to cause excessive blood loss it can kill even though no vital organs are hit or affected.

J E CUSTOM
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Last edited by J E Custom; 12-24-2009 at 11:28 AM.
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  #32  
Old 12-23-2009, 11:45 PM
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Join Date: Oct 2009
Location: Northeast MS
Posts: 364
Re: Hydrostatic shock, what's your opinion?

I have experienced both situations many times from deer hit in the same spot with the same bullet. As has been mentioned here before, I think that the "mood" of the deer when shot plays in to this, I have had more deer drop that were calm than were on edge. Also, I compare the shock theory to a boxer getting knocked out by a good punch. The amount of energy that an animal absorbs when struck by a rifle bullet is huge, sometimes this knocks them out, sometimes it doesn't.
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  #33  
Old 12-24-2009, 12:09 AM
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Join Date: Dec 2009
Location: NW MT
Posts: 2,587
Re: Hydrostatic shock, what's your opinion?

Quote:
Originally Posted by Oliveralan View Post
MontanaRifleman:
I'm aware the normal way of dispatching game is to disrupt te bloodflow and oxygen supply to the brain. I'm wondering if it would be reliably faster to shoot an extremely fast bullet to cause massive shock and temporary wound channel trauma to kill the animal. Like aiming for the neck-spine junction and even if you miss a bit the shock will kill the game. Will test this shot next time I hunt deer.
I woulnt try it on purpose, I SHOT a bull bedded at 70 yrds. w/340 WM 6" BELOW ear. It got up went uphill for 1/2 mile before I gotem. Said never again in the neck, shot muley in neck, by mistake 80 yrd 325 wsm 2 mile to catch.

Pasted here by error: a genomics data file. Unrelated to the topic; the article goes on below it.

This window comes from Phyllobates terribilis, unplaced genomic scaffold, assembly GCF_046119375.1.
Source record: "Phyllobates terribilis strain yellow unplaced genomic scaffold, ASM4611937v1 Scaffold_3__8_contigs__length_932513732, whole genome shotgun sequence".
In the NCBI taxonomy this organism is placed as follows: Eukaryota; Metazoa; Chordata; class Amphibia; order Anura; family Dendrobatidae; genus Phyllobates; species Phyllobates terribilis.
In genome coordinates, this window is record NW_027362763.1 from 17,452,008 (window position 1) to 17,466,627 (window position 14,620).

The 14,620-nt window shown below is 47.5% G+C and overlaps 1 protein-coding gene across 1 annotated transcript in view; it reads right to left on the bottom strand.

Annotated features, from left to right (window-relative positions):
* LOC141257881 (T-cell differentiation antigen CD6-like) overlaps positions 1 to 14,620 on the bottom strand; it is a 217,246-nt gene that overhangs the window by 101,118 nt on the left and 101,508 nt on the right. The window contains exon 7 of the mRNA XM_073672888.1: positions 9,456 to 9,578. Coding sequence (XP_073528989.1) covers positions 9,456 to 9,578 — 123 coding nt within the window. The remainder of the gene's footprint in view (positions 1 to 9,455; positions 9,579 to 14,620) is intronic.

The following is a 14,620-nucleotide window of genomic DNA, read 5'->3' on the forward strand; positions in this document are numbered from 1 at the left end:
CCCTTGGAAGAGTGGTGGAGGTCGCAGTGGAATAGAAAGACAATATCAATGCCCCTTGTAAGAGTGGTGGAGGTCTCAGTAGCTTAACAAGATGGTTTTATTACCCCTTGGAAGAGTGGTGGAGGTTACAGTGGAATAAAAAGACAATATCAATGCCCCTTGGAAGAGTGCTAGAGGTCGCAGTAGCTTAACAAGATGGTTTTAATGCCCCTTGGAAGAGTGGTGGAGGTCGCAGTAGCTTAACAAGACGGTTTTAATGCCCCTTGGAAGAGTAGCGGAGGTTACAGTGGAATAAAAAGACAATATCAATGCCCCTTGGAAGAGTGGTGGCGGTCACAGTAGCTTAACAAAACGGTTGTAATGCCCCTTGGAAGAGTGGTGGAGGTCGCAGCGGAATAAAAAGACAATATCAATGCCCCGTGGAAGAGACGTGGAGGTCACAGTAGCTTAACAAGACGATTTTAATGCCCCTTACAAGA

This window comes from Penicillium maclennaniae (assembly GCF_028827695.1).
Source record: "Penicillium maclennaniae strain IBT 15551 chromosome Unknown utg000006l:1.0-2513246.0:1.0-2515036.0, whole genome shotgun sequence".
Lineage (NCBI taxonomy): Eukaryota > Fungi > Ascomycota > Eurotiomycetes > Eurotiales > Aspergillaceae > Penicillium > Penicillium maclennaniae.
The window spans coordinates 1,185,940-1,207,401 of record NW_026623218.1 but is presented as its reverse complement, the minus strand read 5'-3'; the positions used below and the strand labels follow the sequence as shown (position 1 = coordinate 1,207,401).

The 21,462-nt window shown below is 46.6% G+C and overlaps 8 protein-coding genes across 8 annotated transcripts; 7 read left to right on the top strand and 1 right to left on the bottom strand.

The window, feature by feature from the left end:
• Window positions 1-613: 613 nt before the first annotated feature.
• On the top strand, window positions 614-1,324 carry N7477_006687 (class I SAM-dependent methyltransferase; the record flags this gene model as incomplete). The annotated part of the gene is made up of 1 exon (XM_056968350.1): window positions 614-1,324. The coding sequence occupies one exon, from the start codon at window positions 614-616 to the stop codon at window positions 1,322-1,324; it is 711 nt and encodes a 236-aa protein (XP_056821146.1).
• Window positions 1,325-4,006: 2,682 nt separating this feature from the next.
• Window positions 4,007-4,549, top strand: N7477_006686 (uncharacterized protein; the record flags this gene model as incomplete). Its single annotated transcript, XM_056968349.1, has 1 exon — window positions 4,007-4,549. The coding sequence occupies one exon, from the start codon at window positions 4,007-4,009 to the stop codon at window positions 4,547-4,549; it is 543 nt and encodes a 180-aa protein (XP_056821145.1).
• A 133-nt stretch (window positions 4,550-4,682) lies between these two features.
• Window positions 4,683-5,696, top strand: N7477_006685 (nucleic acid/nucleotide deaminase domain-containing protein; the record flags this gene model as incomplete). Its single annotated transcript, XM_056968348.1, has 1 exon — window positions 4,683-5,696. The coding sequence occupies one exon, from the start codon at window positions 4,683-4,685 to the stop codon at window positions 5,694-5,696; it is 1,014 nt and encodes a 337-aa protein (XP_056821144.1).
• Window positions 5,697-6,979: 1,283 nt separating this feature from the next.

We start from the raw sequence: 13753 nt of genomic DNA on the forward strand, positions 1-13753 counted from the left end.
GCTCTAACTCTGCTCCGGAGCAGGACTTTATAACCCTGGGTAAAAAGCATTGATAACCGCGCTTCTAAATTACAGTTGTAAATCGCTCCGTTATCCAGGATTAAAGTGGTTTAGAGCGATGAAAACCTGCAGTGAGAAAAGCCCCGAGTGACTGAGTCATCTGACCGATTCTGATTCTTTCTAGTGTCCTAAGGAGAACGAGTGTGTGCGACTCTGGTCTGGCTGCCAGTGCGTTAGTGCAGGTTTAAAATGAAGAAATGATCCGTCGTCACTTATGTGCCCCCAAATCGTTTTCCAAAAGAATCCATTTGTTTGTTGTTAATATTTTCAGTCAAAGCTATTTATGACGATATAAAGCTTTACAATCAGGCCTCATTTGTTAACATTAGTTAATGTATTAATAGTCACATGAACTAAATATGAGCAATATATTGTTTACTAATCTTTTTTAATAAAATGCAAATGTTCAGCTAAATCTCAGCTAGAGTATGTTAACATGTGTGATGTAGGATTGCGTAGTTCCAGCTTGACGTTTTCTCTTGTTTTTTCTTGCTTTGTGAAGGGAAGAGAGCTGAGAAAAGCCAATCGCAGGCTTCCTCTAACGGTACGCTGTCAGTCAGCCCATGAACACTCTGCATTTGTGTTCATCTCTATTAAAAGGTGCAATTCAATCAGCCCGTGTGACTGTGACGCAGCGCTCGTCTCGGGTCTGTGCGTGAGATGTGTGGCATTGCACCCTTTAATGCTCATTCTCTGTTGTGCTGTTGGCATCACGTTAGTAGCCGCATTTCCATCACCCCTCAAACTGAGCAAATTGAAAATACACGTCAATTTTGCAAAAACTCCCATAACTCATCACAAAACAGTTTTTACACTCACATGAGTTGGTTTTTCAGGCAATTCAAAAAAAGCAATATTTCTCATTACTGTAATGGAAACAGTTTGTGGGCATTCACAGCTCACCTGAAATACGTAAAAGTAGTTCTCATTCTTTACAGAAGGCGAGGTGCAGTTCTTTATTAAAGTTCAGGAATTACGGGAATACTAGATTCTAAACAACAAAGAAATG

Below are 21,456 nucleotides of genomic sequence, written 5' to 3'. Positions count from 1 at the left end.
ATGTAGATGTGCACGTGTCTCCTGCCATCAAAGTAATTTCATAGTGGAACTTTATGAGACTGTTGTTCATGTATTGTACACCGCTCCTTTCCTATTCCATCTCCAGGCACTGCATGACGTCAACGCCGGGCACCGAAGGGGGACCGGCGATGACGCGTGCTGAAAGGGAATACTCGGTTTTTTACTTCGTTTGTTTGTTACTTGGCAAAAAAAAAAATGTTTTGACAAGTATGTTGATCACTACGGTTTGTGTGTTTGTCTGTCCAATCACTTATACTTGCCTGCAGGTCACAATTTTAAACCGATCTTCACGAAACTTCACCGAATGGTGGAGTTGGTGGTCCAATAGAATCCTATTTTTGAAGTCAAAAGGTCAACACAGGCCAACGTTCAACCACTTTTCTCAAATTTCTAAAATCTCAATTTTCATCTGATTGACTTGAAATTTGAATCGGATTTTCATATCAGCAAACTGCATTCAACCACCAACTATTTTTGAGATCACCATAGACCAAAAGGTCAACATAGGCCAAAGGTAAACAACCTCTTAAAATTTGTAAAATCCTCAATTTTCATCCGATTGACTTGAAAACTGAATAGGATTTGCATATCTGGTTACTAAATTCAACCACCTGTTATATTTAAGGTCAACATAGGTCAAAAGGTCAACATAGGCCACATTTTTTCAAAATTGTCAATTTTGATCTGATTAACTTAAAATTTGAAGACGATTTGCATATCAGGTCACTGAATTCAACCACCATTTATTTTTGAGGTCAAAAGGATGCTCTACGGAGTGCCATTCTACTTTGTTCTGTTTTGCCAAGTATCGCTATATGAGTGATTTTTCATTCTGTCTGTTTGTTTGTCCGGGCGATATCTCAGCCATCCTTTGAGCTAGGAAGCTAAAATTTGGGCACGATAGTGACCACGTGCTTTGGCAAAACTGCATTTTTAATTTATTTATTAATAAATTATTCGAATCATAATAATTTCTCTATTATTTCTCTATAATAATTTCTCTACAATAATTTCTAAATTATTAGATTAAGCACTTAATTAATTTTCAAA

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  #34  
Old 12-24-2009, 12:32 AM
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Join Date: Dec 2009
Location: NW MT
Posts: 2,587
Re: Hydrostatic shock, what's your opinion?

Ditto with JE Customs thought, SHOT A 340 FOR 20 yrs. seen alot of animals, just drop end of story. IN highschool I was out with this trapper checking the line, he had a wolverine, walks up and shot it in the head with his 22 pistol, when we get back and skin it, the 22 bullet is slightly bent and laying right on top the skull, never even cracked the skull?
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  #35  
Old 12-24-2009, 09:06 AM
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Join Date: Jul 2009
Posts: 219
Re: Hydrostatic shock, what's your opinion?

I have limited experience but I've noticed something over time. I think a dead right there might have something to do with a given bullets velocity at impact. I've noticed a distinct difference in an animals reaction to a shot depending on how far the critter is from the rifle. Longer shots, for me at least, result in DRT. Shorter shots result in some running.

I shoot a 300 WM.

It's hard to debate the shock factor when you shoot a deer in the ribs and the entire rack of ribs is purple. I've opened up deer before and struggled to find any intact vital organs. I'm shooting Speer SP BT 180gr.

Tom